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Currency of Northern Ireland explained

Everyone asks “What currency do you have in Northern Ireland?”. So if you’re thinking that, don’t worry, you’re not the only one!

Northern Ireland is part of the UK and so has the Pound Sterling. Down south in the Republic of Ireland it’s the Euro. Assume you’re in England for everything like currency, laws, driving etc. Not Europe.

If you’re a regular to England, you’ll recognise the coins we have – 1p, 2p, 5p, 20p, 50p, £1 and £2 coins. All the same. However, when it comes to the notes, you’re going to find a rainbow of surprise.

What’s the deal with the Northern Irish notes?

So, all the main banks issue their own notes – £5, £10, £20 and £50 – some do all, some just a few. So that’s 4 banks [Ulster Bank, First Trust, Danske Bank and Bank of Ireland] multiplied by on average 3 notes = the potential to have 12 different coloured notes in your wallet/purse. Add to that the 4 notes from England and that’s 16! So you’ll need to keep an eye on what you’re handing over. In England there would be 3. Even the locals sometimes have to look twice at our own notes, so don’t think you’re alone if you’re taking time at the check outs. We understand and apologise for adding complication!

The 4 different £10 notes:

The 4 different £20 notes:

You thought we were kidding right about our amazing currency! :O)

Are English notes accepted in Northern Ireland?

Yes.

If you haven;’t got enough notes in your pocket already, you’ll also have a few of these…

and the coins:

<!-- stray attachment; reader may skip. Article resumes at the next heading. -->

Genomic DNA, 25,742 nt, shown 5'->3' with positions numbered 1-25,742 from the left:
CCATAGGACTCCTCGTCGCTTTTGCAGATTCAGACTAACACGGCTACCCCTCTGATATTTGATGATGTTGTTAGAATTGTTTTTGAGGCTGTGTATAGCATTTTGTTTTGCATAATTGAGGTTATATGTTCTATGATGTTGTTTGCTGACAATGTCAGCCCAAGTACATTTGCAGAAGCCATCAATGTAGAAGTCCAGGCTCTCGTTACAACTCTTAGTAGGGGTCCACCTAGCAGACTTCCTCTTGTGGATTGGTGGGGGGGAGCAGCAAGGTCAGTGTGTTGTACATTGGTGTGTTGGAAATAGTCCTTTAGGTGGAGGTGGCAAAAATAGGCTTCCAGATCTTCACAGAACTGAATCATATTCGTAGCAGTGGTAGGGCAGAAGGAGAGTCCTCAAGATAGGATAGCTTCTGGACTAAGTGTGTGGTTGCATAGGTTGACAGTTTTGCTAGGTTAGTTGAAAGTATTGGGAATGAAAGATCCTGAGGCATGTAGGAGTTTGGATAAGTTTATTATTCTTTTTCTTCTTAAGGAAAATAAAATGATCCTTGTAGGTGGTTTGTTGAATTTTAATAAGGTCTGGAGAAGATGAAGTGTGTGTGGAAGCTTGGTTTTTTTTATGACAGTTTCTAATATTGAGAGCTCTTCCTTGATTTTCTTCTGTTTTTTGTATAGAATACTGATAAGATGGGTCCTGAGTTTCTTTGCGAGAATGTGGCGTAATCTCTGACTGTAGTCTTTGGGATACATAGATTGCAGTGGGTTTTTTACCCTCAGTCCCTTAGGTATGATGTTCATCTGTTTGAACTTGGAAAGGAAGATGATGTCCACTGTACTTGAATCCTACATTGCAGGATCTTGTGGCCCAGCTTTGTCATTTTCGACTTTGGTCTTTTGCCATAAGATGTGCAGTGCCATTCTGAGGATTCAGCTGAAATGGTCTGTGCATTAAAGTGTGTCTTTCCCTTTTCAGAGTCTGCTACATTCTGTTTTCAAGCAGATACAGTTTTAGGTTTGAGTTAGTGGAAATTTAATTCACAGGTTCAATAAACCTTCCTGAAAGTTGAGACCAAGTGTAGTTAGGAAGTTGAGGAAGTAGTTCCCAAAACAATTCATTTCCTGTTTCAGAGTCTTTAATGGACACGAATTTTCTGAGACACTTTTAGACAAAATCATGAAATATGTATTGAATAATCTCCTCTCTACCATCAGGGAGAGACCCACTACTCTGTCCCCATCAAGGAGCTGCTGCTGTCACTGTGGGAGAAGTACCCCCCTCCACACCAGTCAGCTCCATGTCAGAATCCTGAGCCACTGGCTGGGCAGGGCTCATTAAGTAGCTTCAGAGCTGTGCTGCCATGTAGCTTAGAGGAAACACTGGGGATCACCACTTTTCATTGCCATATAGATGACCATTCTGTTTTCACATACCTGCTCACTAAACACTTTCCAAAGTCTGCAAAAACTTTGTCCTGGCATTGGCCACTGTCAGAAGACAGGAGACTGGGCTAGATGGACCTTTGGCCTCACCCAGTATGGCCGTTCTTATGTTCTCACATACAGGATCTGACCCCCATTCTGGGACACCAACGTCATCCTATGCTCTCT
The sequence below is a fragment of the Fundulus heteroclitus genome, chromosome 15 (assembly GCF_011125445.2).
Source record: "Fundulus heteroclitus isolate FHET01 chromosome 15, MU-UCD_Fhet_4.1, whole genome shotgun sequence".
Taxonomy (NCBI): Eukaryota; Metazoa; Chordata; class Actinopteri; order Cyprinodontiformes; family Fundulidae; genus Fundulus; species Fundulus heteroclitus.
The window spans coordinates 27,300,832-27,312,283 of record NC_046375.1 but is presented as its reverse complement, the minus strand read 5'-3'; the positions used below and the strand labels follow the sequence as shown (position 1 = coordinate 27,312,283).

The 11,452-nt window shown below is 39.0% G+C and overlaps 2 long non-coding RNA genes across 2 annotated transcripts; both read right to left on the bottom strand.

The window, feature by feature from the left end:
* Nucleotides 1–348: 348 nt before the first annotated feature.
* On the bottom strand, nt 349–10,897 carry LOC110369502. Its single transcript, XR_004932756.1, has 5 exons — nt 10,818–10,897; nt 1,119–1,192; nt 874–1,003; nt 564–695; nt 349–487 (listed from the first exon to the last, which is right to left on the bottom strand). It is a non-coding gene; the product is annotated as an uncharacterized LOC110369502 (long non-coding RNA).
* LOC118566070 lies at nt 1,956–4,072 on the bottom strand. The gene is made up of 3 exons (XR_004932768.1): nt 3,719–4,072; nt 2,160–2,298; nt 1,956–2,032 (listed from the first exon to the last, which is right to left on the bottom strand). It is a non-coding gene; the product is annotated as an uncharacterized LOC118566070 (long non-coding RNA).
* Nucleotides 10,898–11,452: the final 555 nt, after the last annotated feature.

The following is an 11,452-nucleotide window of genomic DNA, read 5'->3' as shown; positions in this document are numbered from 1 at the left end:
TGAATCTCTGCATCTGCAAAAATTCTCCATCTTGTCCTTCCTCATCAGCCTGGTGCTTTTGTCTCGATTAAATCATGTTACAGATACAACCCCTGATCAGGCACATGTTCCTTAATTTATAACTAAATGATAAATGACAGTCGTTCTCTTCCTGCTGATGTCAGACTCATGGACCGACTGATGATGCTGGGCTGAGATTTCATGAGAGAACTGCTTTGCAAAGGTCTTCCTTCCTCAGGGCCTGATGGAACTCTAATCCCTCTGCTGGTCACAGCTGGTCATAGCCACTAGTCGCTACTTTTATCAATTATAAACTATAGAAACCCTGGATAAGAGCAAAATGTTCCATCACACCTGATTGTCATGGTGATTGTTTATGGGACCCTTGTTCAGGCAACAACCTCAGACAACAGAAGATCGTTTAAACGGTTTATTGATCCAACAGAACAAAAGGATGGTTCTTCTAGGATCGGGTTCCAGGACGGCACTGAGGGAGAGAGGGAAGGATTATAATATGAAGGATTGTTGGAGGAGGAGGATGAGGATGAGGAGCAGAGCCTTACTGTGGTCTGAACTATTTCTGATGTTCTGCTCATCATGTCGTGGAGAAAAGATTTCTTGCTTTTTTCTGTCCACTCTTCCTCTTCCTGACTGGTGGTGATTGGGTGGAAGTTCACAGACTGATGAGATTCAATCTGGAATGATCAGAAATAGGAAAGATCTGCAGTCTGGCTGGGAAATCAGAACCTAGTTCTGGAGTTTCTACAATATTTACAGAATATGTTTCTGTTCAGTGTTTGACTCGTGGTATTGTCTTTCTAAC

Are Euros accepted in Northern Ireland?

Generally no, however some places might if you ask. The closer to the border you are, the more chance they will as they have a lot of cross border trade.

I’m not accepting that, sorry!

Here’s the thing, when you leave NI with a pocket full of our notes and try to spend them in the rest of the UK, you’ll struggle because not many people have seen them before. Northern Ireland is still a rarely visited place by the rest of the the UK population, that very few people will ever have seen one. Most shops are used to seeing Scottish notes, but this will be a novelty. Whenever we hand over an Northern Irish bank note in England we always get challenged. Simply explain it’s from Northern Ireland and point to the words ‘Sterling’ on the note. Generally they won’t want to accept it as they won’t be able to hand it bank over to anyone – people in England, Scotland and Wales who will never have seen one before won’t accept it – but legally they have to. We’ve never had a situation where they have refused. We once had a very unhappy newsagent who was short of change who found himself with just our £10 in his £10 draw..

“What am I meant to do with that?!?!” he demanded.
“Come to Northern Ireland” I said,
“…and spend it” was the reply. :O)

Try not to leave with a pocket full of NI notes – buy local whilst you’re here!
– Take a bit of authentic Northern Ireland home with you

As you’ve gathered, the point of this site is to encourage you to spend your money with small, local shopkeepers. So if you do find that you have a pocket full of notes that aren’t worth taking back with you, we’d like to suggest that you spend them before you get to the airport. Airport shops are multi-nationals. Yes, they employ folks from NI, but often the naff leprechaun keyrings, Guinness fridge magnets and other things you’ll be encouraged to buy as a souvenir for NI will be made overseas and the profit from selling it to you goes overseas. Note in the airport shops how few Northern Irish products there are. There’s nothing that shows your folks back home what Northern Ireland is like than a huge bar of triangle shaped Swiss chocolate!!